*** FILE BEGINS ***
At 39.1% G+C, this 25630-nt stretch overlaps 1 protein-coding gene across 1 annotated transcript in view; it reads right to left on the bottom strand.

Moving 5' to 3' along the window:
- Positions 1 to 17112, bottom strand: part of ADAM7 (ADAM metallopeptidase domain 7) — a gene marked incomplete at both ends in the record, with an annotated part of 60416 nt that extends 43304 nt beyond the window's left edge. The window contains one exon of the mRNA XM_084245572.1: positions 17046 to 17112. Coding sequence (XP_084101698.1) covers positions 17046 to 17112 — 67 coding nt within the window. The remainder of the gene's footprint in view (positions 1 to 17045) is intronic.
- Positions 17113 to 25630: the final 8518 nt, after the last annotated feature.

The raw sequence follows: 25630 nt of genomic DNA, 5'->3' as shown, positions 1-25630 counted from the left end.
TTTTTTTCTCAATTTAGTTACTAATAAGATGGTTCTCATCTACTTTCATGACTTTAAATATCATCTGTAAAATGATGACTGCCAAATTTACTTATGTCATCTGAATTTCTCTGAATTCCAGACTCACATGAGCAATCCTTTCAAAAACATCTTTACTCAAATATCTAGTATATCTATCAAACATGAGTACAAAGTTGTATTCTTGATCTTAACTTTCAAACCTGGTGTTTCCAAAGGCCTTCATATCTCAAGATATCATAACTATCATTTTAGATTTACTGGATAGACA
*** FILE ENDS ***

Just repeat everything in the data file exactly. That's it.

At 39.1% G+C, this 25630-nt stretch overlaps 1 protein-coding gene across 1 annotated transcript in view; it reads right to left on the bottom strand.

Moving 5' to 3' along the window:
- Positions 1 to 17112, bottom strand: part of ADAM7 (ADAM metallopeptidase domain 7) — a gene marked incomplete at both ends in the record, with an annotated part of 60416 nt that extends 43304 nt beyond the window's left edge. The window contains one exon of the mRNA XM_084245572.1: positions 17046 to 17112. Coding sequence (XP_084101698.1) covers positions 17046 to 17112 — 67 coding nt within the window. The remainder of the gene's footprint in view (positions 1 to 17045) is intronic.
- Positions 17113 to 25630: the final 8518 nt, after the last annotated feature.

The raw sequence follows: 25630 nt of genomic DNA, 5'->3' as shown, positions 1-25630 counted from the left end.
TTTTTTTCTCAATTTAGTTACTAATAAGATGGTTCTCATCTACTTTCATGACTTTAAATATCATCTGTAAAATGATGACTGCCAAATTTACTTATGTCATCTGAATTTCTCTGAATTCCAGACTCACATGAGCAATCCTTTCAAAAACATCTTTACTCAAATATCTAGTATATCTATCAAACATGAGTACAAAGTTGTATTCTTGATCTTAACTTTCAAACCTGGTGTTTCCAAAGGCCTTCATATCTCAAGATATCATAACTATCATTTTAGATTTACTGGATAGACA